A rotator cuff tear is a partial or complete severing of the rotator cuff tendons in the shoulder, usually due to injury. A strain is different, as it involves an overstretch of the tendons.

The rotator cuff consists of four muscles that help keep shoulder movement stable. They support the glenohumeral joint, where the ball-shaped top of the humerus (the upper arm bone) meets the socket joint of the glenoid (shoulder). These muscles can overstretch or separate from the bone due to overuse, trauma, or wear and tear.

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The rotator cuff is a set of four muscles in the shoulder that work together to control arm movement and rotation and keep the shoulder in place.

Due to its anatomy, the rotator cuff can be prone to certain injuries. Strains and tears can both affect this group of muscles, but these injuries differ in important ways.

Rotator cuff strain

This is a soft tissue injury that involves placing extreme tension on the shoulder tendons and ligaments. It usually occurs due to overstretching the joint but does not always cause a tear.

These types of rotator cuff injuries may occur due to a single trauma or gradual wear and tear. They are a normal part of aging. Strains of the rotator cuff are not as common as those in the back or leg.

Rotator cuff tear

A rotator cuff tear occurs when the tendons of the rotator cuff separate from the bone they support. These tears can be full or partial.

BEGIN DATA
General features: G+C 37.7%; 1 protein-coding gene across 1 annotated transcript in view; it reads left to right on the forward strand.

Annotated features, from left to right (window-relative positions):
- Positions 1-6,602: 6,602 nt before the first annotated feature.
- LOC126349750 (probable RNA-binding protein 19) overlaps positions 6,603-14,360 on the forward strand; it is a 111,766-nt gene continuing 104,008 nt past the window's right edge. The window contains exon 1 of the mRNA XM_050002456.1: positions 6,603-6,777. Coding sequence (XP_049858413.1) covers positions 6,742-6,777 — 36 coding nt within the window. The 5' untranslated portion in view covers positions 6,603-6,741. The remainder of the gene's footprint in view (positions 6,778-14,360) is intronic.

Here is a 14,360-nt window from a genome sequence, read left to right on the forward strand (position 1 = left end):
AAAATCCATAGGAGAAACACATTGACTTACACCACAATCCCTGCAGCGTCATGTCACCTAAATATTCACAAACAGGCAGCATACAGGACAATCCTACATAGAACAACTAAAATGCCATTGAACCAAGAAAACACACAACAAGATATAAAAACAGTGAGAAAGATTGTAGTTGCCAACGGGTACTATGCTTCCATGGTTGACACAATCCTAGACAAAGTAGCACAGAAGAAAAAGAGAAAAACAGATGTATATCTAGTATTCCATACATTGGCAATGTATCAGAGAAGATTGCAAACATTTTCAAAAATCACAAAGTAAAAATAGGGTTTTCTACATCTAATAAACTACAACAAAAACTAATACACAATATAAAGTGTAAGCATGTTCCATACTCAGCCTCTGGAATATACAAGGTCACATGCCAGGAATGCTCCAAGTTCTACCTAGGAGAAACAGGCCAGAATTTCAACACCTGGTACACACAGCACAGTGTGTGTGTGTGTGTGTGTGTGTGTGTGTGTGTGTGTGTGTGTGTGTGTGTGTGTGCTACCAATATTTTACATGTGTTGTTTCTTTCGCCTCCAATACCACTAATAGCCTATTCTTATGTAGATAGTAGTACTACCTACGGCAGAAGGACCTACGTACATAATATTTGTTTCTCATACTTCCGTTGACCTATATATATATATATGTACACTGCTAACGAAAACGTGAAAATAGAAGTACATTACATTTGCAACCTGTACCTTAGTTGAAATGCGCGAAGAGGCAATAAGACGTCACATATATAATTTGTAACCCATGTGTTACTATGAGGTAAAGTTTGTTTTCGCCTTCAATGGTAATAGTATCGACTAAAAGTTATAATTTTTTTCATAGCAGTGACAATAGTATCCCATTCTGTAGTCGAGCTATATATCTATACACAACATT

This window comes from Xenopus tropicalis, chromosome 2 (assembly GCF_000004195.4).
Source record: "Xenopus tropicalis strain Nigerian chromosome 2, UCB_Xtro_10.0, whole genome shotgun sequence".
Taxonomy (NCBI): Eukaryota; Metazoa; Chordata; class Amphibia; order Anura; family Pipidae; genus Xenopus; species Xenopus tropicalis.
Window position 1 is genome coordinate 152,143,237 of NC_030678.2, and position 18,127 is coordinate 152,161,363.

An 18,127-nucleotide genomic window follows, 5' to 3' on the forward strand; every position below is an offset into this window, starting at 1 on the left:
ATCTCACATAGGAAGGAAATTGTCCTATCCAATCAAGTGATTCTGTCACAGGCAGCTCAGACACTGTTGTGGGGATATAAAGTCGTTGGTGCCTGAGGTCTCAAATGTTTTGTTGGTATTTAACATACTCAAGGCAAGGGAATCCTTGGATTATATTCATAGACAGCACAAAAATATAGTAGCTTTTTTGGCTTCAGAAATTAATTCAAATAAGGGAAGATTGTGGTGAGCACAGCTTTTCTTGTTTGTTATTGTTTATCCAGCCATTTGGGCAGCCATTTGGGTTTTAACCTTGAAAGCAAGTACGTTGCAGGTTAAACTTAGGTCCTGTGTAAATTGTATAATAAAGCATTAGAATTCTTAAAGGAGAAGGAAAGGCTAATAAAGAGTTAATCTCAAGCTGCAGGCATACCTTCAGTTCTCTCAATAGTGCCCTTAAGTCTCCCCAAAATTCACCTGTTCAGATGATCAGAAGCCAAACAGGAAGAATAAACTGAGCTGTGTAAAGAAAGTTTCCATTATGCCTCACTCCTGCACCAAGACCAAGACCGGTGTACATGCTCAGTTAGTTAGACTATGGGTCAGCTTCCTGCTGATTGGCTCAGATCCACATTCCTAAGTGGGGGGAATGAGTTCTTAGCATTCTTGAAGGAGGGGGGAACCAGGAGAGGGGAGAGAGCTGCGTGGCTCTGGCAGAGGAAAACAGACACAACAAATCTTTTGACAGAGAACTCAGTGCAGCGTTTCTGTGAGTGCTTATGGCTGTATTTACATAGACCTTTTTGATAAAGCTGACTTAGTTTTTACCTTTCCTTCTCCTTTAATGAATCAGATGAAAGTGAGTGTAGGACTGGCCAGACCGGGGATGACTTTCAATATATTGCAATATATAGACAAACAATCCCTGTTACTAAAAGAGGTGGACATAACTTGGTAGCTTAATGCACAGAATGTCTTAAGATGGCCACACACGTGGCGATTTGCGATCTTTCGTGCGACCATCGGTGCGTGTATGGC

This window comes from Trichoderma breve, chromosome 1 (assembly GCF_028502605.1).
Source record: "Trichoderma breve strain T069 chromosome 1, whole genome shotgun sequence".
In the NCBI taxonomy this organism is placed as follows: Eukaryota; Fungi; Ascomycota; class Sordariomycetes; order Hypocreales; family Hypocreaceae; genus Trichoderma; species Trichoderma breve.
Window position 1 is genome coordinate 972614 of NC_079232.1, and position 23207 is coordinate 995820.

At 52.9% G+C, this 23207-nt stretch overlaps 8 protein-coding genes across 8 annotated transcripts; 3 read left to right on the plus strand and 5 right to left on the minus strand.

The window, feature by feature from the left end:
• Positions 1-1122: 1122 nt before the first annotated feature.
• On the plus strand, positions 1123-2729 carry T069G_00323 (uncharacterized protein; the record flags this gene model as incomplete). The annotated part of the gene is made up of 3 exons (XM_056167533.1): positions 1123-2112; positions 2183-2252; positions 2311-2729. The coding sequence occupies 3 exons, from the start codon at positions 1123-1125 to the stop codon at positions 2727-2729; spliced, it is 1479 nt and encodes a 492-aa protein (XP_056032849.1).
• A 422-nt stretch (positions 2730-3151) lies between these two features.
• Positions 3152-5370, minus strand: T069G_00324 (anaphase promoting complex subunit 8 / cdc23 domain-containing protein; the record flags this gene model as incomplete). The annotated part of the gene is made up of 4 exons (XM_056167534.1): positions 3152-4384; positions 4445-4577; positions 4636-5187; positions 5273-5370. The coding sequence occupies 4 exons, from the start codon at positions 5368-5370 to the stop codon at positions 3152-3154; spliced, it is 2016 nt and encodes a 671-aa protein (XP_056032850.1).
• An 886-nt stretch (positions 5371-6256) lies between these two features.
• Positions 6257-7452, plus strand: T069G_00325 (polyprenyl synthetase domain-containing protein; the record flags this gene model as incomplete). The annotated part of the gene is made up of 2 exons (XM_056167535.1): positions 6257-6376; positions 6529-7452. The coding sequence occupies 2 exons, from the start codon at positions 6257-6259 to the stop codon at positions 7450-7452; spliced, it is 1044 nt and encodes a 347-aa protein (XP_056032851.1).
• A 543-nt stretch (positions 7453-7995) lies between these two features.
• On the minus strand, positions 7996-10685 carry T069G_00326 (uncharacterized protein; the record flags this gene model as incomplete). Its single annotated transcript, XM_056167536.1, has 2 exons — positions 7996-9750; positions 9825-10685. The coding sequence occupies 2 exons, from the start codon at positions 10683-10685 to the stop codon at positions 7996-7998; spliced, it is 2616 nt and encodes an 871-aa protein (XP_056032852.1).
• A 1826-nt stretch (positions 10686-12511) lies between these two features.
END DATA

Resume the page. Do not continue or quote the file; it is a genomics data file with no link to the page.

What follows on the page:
Full tear

A full-thickness rotator cuff tear means the tendon completely detaches from the top of the arm bone after an injury.

If a small part detaches, doctors refer to this as a full-thickness incomplete tear. A full-thickness complete tear occurs when there is a hole in the tendon, and it has completely detached.

Partial tear

A partial tear means the separation has not completely detached the tendon from the bone. This may occur due to lifting a heavy object or falling on a fully extended arm.

Overuse of overhead motions can also cause tears. For example, repeated overhead serves in tennis — which make up 45% to 60% of all strokes in a tennis match, according to a 2020 review — can lead to both types of tears in regular tennis players.

Learn more about the shoulder bones.

Rotator cuff injury is the most common injury in adults, with around 30% of those over 60 years old and 62% of those over 80 years old receiving treatment for it.

Several factors can make soft tissue injuries more likely in the rotator cuff, including:

  • age, as wear and tear can affect tendon health over time
  • smoking, which can make tears both more frequent and more severe
  • a family history of rotator cuff disease in people under 40 years of age
  • a slouched or unstable posture
  • recent physical injury or trauma
  • jobs or regular activities that involve a lot of overhead arm movement
  • a history of partial tears, which may develop into full tears

Rotator cuff strains and tears from an injury can cause immediate pain, while those that involve wear and tear may cause no pain. However, they may still cause:

Rotator cuff strain symptoms

Additionally, a rotator cuff strain may cause:

Rotator cuff tears

The following symptoms may develop due to rotator cuff tears:

  • pain during bed rest, especially when lying on the affected shoulder
  • pain when lifting and lowering the arm
  • a snapping sensation during acute injuries or immediate tears, such as a fall
  • instability of the joint